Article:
A coworker came up with the idea that I could wait until I go back to school in the fall and have the work done at the dental school on campus. Awesome idea, but I didn’t particularly want to wait that long. Later that day, my mom suggested that I look for a dentist who is in my insurance network (I have been going to the same dentist since I was teeny, so I had been fine with sucking up the extra money for out-of-network teeth cleanings). So I did a little investigating on Aetna’s website, found an in-network dentist with great reviews who is located right by my apartment, and gave him a call. Long story short, he was able to schedule me for 9 am the next morning (arrival time – 9:01… not too shabby), told me he thinks I only need seven fillings, and gave me a quote for $200 out-of-pocket cost! With some suggestions from others, a little bit of research, and an open-minded approach, I was able to save myself $1,000.
Challenges and bad news make up a significant portion of life. It takes some time and conscious effort to get to the point where it’s possible, but it was so freeing to be able to take the energy I would have used in the past on feeling bad for myself and divert it to seeking out a better situation. So here’s a step-by-step guide for the next time you encounter a challenge or problem that seems overwhelming:
1. Ask yourself “Is this going to significantly alter the course of my life for the worse?“. As in, are you going to remember this day as an important life change 15 years from now? If the answer is yes, ignore 2-4 and find someone who is wiser than I am to advise you.
2. Assuming the answer is no, breathe. Let it really sink in that in the grand scheme of things, this problem is not going to make or break you.
3. Decide that you want the best for yourself and take some time to figure out what an optimal outcome would be. Note the word “an” here instead of “the”. Don’t waste too much time obsessing over finding the perfect solution; Just focus on seeking out something that will make you better off. (Disclaimer: Without screwing anyone else over).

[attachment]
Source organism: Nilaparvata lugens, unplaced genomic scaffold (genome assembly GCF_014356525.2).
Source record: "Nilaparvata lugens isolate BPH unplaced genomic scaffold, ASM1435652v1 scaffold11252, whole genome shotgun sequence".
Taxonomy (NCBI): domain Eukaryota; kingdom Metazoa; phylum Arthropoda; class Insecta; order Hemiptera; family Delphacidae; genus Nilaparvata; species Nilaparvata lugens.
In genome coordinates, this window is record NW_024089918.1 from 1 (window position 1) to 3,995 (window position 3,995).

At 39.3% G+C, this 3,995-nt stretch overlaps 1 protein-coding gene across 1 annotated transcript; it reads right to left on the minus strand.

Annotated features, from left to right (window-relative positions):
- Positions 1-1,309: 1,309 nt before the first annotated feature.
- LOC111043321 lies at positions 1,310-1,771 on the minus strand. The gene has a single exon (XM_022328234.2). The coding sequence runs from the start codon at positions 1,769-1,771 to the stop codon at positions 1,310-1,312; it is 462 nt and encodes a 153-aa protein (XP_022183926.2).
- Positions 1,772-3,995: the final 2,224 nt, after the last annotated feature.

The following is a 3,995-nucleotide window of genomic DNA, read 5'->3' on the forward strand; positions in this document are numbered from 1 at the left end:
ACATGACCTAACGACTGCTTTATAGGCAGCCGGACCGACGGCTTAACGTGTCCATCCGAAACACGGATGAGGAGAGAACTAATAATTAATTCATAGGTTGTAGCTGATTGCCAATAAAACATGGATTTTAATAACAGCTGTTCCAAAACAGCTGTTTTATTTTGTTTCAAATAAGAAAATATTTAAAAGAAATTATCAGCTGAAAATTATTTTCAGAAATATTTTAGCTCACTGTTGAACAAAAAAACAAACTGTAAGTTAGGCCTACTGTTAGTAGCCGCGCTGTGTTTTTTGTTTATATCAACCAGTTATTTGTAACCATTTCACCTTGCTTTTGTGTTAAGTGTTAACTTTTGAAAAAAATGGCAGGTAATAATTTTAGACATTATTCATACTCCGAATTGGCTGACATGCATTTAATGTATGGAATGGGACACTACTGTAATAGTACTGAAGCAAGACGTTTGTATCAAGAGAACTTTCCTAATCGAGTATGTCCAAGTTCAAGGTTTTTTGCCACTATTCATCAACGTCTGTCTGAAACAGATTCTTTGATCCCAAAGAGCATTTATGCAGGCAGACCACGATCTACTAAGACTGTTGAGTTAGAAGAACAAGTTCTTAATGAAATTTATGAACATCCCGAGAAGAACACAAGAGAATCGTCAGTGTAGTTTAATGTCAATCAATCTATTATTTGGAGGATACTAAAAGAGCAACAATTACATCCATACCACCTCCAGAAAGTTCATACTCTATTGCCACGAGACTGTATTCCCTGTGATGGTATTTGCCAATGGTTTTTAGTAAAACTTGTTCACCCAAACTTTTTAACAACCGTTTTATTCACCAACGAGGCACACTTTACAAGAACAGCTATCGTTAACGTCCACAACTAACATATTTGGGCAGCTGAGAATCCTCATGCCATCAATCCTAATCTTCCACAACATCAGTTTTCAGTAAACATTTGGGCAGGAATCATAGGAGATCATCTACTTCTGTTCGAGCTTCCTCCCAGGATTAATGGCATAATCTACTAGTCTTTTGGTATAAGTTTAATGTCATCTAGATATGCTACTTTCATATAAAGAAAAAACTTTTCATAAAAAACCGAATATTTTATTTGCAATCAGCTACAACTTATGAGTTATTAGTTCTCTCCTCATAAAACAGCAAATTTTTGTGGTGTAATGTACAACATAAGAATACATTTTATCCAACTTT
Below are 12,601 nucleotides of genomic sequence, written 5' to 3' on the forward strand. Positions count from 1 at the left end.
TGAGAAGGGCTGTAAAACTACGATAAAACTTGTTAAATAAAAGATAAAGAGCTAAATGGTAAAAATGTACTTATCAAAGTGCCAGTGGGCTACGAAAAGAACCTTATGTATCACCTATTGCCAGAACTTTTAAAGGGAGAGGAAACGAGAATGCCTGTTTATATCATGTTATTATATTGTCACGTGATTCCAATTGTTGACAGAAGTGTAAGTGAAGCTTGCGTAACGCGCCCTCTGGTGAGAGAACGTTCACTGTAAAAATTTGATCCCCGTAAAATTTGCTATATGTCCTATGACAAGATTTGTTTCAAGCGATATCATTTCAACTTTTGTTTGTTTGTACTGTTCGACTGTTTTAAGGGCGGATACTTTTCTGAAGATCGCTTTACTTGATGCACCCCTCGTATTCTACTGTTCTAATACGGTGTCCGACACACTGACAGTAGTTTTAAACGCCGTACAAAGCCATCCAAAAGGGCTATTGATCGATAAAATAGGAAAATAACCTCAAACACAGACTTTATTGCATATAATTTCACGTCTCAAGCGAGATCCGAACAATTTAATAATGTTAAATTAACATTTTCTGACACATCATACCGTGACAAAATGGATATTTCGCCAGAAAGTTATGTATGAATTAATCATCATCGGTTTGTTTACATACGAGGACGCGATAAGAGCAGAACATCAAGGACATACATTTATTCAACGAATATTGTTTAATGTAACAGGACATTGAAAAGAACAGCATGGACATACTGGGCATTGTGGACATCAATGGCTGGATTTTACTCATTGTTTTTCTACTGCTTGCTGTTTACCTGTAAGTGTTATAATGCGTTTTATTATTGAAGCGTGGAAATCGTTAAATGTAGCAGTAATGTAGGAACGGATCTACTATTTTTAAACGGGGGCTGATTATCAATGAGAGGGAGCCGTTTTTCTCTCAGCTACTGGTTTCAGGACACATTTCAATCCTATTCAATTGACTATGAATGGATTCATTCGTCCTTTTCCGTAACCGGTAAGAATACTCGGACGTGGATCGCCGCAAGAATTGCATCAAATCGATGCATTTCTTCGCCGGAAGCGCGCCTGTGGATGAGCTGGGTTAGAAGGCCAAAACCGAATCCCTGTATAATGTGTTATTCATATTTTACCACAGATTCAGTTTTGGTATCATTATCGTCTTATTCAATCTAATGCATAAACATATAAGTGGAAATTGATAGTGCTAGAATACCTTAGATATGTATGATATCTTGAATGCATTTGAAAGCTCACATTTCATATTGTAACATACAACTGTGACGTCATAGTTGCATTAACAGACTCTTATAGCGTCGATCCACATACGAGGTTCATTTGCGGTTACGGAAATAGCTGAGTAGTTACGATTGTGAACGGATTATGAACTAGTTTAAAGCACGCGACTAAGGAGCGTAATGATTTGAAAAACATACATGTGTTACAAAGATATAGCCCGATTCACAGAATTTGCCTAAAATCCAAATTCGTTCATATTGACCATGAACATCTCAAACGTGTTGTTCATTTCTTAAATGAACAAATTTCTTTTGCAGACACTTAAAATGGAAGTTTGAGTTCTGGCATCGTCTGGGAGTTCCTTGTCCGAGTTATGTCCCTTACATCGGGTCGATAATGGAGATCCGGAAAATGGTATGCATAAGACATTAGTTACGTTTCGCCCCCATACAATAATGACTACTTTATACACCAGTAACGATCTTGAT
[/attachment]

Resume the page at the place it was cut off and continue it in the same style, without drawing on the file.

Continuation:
4. Figure out how to achieve that outcome. Seek out other people who have experienced the same challenge and ask their advice. Utilize all of your resources. Keep an open mind.
You don’t get any points for eliciting pity or dwelling in negativity. You get points for solving the problem.
*I swear I have friends besides my mom, but this was at 10 am so they were all at work.
What I’m Grateful for this Week
1. Pho** (if you haven’t tried it, do yourself a favor and go this week)
2. Tacos and Sangria**
3. A long Tuesday night phone call and a weekend trip to Athens to catch up with two lovely friends (five year throwback featured to the right)
4. Barre class
**And some awesome friends to drink and dine with.
Stupid Things I Did This Week
1. Scratched the bumper of my recently purchased car while parking, thus disproving my theory that my inability to park on the right was due to my old car’s turning radius. I will now admit to everyone, I am not an ambi-parker. Or a great parker in general. Also, I would like to formally apologize to Terrence the Taurus for blaming him for my bad driving since I was 16.